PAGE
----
Lush Aerial Photos by Pham Huy Trung Capture the Annual Harvests of Vietnam’s Countryside

May 27, 2022

Grace Ebert

Trang An. All images © Pham Huy Trung, shared with permission

From the foggy limestone mountains of Trang An to grass collection in Bao Loc, the scenic shots by Pham Huy Trung (previously) preserve Vietnam’s heritage. The photographer often works with drones, allowing him to capture aerial views of wooden boats wedged into a harbor and farmers grasping large baskets as they gather tea. Resplendent with vegetation, the images frequently center on industry and annual harvests to create a visual record of everyday activity.

Pham is currently planning a trip abroad—follow his travels on Instagram—and has select prints available on his site.


Pink trumpet flowers, Bao Loc

Boats, Trang an, Ninh Binh

Tea harvest, Bao Loc

Lillies, Mekong Delta

Tea harvest, Bao Loc

Grass harvest, Mekong Delta




Expansive Photographs by RK Frame the Unexpected Beauty of Everyday Life Throughout Asia

March 10, 2021

Grace Ebert

Guizhou, China. All images © RK, shared with permission

Traveling from his home in Tokyo to cities and small villages across Asia, Ryosuke Kosuge is adept at spotting the textures and patterns that occupy local life, whether through the rocky formations surrounding Heaven’s Gate Mountain in Zhangjiajie, an array of birdcages created by a woman in Guizhou, or the wires crisscrossing a market in Nanning. His arresting images approach everyday moments from a place of curiosity and display the beauty and wonder inherent in both natural and urban environments. The photographer, who works as RK, tells Colossal that he chooses destinations based on the specific mood he hopes to convey, although sometimes those decisions are spurred by a personal desire to experience local customs and cuisine.

RK is also behind this book-filled series shot inside Tokyo’s Kadokawa Culture Museum. You can follow his travels on Instagram.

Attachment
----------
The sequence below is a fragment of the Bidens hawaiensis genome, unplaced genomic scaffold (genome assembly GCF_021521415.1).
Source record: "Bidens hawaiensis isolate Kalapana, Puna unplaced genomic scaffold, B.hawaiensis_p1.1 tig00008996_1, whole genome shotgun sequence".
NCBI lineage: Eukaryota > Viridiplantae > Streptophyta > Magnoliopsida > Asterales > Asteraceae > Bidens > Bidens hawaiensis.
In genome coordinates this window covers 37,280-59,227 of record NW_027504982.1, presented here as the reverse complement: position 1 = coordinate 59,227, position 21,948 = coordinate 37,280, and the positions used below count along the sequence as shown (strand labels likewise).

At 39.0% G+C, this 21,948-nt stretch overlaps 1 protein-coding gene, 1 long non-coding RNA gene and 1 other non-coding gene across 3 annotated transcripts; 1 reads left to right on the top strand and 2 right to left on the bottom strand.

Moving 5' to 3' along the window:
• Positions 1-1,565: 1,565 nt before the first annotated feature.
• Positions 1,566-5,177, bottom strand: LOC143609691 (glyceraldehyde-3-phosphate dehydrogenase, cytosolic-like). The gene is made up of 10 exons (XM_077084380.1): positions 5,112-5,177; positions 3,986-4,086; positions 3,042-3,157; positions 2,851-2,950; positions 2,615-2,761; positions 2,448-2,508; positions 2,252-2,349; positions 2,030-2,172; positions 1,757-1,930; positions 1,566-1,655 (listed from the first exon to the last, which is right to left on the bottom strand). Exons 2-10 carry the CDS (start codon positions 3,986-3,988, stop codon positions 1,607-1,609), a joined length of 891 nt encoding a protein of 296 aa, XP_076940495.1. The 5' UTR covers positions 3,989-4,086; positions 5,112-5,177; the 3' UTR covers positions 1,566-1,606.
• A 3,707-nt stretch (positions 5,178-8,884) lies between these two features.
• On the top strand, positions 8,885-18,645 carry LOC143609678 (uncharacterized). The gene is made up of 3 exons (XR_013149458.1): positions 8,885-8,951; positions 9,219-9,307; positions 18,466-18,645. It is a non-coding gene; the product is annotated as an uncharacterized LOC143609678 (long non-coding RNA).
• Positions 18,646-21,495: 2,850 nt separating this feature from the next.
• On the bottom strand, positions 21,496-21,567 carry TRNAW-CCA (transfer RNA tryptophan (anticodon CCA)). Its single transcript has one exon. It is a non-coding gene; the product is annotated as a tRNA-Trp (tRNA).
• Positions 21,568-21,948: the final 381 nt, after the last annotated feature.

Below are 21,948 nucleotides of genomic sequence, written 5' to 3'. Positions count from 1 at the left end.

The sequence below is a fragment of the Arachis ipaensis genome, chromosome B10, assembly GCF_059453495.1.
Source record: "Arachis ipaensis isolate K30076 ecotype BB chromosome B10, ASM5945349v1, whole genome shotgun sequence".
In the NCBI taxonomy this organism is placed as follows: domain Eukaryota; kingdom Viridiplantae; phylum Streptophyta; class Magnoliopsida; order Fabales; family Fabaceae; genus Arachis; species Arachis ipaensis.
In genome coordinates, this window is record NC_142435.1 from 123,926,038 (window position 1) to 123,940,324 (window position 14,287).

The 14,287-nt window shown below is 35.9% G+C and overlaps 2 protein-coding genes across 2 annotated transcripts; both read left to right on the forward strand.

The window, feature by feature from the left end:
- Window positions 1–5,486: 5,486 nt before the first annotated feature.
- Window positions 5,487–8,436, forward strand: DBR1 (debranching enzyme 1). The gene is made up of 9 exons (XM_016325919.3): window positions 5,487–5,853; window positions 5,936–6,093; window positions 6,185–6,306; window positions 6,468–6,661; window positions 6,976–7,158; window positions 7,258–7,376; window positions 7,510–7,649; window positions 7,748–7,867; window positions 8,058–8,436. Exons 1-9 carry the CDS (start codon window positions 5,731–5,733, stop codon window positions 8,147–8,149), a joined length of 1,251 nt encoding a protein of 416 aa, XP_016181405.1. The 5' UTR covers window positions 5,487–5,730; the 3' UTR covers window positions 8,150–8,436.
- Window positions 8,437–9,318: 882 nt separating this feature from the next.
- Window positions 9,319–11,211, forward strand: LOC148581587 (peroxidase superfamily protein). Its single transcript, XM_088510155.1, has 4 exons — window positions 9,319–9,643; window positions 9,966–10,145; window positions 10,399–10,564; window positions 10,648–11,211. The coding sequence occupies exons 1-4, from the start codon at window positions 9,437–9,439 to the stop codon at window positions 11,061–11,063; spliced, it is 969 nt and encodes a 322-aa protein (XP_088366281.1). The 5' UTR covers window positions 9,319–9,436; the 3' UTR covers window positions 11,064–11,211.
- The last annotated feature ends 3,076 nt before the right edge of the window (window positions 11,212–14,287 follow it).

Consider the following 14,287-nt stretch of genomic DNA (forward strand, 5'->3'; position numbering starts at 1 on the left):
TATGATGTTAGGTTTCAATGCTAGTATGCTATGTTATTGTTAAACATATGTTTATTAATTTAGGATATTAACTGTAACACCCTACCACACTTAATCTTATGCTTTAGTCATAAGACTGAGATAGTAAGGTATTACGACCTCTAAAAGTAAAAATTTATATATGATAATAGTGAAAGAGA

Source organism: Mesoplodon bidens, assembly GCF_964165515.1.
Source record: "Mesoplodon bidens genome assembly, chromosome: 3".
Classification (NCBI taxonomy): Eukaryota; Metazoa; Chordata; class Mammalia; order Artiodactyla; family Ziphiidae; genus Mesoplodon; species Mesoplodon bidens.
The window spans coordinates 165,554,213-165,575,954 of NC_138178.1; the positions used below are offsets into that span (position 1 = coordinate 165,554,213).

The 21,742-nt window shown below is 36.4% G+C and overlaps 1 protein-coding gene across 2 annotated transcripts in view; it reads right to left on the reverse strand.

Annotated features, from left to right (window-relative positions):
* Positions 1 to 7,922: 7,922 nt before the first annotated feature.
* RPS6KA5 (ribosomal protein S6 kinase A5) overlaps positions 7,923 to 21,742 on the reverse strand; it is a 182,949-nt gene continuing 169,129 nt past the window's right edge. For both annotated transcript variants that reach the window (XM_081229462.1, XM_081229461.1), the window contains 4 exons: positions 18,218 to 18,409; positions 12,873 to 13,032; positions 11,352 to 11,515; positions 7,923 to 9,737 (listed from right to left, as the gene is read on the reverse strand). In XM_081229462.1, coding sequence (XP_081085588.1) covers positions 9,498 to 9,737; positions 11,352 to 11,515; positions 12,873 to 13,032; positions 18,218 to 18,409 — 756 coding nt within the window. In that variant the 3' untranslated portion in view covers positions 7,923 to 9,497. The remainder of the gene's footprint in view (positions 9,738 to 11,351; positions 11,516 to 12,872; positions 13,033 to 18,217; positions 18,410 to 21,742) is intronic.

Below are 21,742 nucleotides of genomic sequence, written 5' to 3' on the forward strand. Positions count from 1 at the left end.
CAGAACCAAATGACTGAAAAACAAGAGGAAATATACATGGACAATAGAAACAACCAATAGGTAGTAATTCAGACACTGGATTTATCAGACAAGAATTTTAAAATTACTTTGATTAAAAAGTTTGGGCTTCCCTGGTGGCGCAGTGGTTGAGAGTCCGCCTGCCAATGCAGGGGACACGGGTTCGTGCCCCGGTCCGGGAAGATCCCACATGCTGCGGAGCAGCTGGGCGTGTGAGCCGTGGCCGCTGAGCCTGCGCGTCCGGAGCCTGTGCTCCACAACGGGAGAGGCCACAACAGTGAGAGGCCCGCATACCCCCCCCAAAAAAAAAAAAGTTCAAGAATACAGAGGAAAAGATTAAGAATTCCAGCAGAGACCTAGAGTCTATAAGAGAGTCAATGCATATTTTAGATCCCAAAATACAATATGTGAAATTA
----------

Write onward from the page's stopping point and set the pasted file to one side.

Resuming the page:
Hong Kong

Nanning, China

Keelung, Taiwan


Heaven’s Gate Mountain, Zhangjiajie, China





Vivid Photographs by Trung Huy Pham Capture Annual Water Lily Harvest in Vietnam

June 26, 2020

Grace Ebert

All images © Trung Huy Pham, shared with permission

Each year as the Mekong Delta floods, locals gather hordes of long-stemmed lilies from the water-covered rice fields. Photographer Trung Huy Pham recently captured the annual harvest in a vivid series taken in the Long An and An Giang provinces in Vietnam. He photographs the farmers wearing conical hats as they collect the fast-growing flowers, which often are used as decoration and as additions to hot pots. The pink water lilies swirl in the water, forming an S-shape as their stems align.

Pham shares an incredibly diverse array of shots taken around Vietnam on Instagram.





VTN Architects Designed a Vietnam Home With the Green Space on the Inside

March 24, 2019

Andrew LaSane

Images via Vo Trong Nghia Architects / Hiroyuki Oki

Blurring the line between the interior and exterior, Vo Trong Nghia Architects designed and built a three-level residential home in Ho Chi Minh City that is overflowing from within with fiddle leaf fig plants, various palms, and winding vines. Going beyond arrangements of potted house plants, the architects integrated the flora into the physical structure. Corridors, staircases, and rooms are lined with natural dividers that add color, block sunlight, and ventilate the space.

The latest project in the firm’s “House for Trees” series, the Stepping Park House is a commentary on environmental issues in Vietnam caused by a lack of green spaces. Views of the exterior show that the driveway, balconies, and perimeter fence have also sprouted leaves. The top floor of the building has an open slatted design with spaces that are filled with even more greenery, which further connects the home with the surrounding environment, and in particular to the rare park nearby. (via Jeroen Apers)